- EADS reveals its study–countering two Boeing-commissioned reports–about fuel usage of the KC-45 vs the KC-767;
- EADS says it delivers more bang for the buck than Boeing;
- Flight Global has a good story detailing some of Boeing’s KC-767′s technical specifications;
- Boeing is prepared to deliver its first two KC-767s to Italy by year-end, at long last, five years late.
After two years and two studies commissioned by Boeing promoting the KC-767 as less costly to taxpayers over a 40-year period, EADS has provided its analysis to us of the operating costs of the EADS/Airbus KC-45 tanker vs. the Boeing KC-767. The EADS analysis rebuts the two studies commissioned by Boeing in support of its tanker bid.
EADS and before it went solo, Northrop Grumman, has largely ignored the Boeing studies other than to generally dismiss the veracity of them. In doing so, both said the USAF would run its own analysis and determine the KC-45 delivered more bang for the buck, which is what happened in the 2008 competition won by Northrop. The KC-45 achieved an IFARA (efficiency) score of 1.9 vs. 1.71 for the KC-767.
But EADS and Northrop missed the point of the Boeing studies, and that was to influence Congress, not the Air Force. EADS finally got it, and released the following data.
EADS’ internal study, based on requirements and criteria in the USAF Request for Proposals, says the KC-45 will use 3% less fuel per gallon of fuel delivered on refueling missions than the KC-767 on 500nm trips and 31% less on 2,500nm trips. Thus, using USAF criteria, EADS says on a 2,500nm mission with 250 sorties, the KC-45 will save about $25.8m in one day alone, based on assumed fuel-per-gallon pricing disclosed by the Department of Defense.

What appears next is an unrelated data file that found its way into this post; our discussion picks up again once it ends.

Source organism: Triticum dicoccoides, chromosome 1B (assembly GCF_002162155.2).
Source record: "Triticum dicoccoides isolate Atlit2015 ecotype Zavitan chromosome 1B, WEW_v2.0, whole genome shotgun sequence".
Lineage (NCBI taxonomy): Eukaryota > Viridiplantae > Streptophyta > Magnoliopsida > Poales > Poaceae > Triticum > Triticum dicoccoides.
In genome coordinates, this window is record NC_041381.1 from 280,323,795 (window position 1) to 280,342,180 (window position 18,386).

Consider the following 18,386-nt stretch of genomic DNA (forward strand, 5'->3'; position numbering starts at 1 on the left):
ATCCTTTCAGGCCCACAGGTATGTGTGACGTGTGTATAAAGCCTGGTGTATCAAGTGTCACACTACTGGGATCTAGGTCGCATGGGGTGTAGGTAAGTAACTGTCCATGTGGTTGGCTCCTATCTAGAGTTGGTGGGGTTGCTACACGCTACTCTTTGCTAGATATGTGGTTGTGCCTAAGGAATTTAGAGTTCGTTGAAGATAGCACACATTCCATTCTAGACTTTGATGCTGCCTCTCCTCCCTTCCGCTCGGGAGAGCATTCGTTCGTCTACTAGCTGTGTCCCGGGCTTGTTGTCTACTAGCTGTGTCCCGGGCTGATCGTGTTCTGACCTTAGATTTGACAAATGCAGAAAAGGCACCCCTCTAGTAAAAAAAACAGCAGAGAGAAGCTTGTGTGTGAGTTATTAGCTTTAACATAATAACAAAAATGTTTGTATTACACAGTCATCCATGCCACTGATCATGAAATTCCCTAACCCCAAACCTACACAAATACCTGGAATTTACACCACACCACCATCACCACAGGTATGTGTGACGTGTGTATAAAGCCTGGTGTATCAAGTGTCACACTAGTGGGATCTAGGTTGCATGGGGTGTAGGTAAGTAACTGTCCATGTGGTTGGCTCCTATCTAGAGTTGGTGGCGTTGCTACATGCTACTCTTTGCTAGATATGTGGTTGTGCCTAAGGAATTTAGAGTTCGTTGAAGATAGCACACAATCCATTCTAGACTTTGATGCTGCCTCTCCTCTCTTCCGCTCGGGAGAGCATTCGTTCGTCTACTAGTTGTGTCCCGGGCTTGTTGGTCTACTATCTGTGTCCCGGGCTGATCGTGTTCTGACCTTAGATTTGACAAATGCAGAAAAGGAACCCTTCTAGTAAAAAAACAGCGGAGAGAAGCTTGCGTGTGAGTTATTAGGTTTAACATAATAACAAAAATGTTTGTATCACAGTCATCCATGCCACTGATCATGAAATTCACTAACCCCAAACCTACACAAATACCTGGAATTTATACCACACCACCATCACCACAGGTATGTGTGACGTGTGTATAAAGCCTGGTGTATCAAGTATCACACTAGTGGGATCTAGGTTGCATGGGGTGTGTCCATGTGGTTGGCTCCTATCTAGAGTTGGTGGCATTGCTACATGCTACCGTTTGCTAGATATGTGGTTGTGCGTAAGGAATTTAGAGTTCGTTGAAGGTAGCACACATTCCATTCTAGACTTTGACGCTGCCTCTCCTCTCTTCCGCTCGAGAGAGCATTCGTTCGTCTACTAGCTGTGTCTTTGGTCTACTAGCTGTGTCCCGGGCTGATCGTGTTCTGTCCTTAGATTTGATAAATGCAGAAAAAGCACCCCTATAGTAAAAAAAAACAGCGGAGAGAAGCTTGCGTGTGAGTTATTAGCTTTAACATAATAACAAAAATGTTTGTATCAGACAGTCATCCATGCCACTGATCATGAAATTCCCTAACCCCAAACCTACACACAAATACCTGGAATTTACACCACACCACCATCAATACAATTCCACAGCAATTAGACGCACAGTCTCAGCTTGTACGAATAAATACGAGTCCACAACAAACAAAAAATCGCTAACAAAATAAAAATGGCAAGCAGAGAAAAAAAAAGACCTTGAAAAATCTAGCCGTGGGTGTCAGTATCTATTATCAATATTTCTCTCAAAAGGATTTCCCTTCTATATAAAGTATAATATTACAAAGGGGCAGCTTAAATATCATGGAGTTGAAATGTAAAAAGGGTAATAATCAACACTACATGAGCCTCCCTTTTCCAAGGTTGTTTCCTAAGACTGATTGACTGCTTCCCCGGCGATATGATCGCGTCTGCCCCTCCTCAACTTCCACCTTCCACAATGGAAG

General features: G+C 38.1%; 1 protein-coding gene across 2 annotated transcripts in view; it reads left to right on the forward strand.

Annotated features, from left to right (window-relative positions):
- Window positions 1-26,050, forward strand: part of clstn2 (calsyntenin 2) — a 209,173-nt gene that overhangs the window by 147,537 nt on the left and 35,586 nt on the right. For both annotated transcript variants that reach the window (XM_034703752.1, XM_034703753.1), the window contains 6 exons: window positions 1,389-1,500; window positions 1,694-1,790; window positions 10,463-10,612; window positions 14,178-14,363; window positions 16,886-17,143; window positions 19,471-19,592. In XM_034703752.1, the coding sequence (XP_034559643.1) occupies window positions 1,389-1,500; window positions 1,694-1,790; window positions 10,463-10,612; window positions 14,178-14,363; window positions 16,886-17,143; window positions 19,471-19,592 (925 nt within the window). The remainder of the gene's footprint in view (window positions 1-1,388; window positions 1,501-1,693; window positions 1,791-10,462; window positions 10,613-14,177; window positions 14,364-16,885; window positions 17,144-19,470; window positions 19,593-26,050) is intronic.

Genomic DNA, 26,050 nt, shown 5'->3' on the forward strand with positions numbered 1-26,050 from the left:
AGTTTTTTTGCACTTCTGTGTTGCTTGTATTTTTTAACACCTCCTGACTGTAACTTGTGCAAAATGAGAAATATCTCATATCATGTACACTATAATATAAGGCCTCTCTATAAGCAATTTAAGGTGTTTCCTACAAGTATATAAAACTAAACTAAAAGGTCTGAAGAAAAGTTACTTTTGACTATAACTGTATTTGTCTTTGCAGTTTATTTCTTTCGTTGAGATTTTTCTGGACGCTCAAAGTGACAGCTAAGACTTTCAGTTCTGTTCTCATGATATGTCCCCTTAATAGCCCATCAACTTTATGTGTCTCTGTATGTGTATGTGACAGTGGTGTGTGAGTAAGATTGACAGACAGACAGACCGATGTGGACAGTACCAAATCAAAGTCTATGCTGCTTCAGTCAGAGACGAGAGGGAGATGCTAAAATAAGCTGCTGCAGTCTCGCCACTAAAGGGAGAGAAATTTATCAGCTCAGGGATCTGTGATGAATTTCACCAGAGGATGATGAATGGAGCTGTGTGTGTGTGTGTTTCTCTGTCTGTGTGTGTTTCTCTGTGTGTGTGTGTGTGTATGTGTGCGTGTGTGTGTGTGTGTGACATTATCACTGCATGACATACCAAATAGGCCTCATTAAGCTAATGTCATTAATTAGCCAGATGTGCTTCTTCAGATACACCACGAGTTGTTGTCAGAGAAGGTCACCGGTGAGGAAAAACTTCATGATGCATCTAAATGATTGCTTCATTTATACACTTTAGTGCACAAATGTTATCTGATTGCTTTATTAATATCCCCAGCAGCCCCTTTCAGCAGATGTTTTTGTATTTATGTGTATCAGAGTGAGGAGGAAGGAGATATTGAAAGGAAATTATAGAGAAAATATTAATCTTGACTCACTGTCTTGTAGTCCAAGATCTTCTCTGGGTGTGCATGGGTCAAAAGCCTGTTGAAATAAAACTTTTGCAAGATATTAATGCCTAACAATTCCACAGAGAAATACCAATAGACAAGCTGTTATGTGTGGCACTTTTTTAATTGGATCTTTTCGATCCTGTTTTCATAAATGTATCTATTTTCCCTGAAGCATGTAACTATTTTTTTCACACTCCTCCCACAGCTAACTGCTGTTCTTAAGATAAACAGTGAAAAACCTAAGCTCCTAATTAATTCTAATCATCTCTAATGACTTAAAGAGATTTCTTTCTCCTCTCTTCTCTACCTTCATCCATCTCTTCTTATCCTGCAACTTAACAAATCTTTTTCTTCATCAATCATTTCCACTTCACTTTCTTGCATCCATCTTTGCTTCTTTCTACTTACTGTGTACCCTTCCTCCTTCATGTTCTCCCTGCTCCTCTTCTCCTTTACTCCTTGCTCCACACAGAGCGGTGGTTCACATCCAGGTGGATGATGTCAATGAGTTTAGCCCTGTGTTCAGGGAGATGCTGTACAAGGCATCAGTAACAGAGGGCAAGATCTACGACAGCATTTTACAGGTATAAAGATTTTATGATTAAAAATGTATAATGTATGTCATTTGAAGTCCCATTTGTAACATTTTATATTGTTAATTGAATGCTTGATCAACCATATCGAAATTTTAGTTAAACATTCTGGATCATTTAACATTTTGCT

Using USAF Net Present Value criteria in the RFP; 500nm increments for missions, and other factors, EADS ran several different scenarios with variable factors based on RFP criteria and concluded that mission-driven factors—and not solely training scenarios on which Boeing studies are essentially based—means the KC-45 $1.37bn to $16.5bn on an NPV basis over the 40 year life cycle.
This compares with Boeing’s AeroStrategy study that concludes the KC-767 saves taxpayers $11bn-$36bn over the same period, but not on an NPV basis.
EADS uses USAF criteria and the cost to deliver a gallon a fuel as the basis for its study compared with the Boeing approach, using commercial airline fuel consumption data filed with the US government.
The distinction compared with Boeing’s methodology is important, as we will explain. Continue reading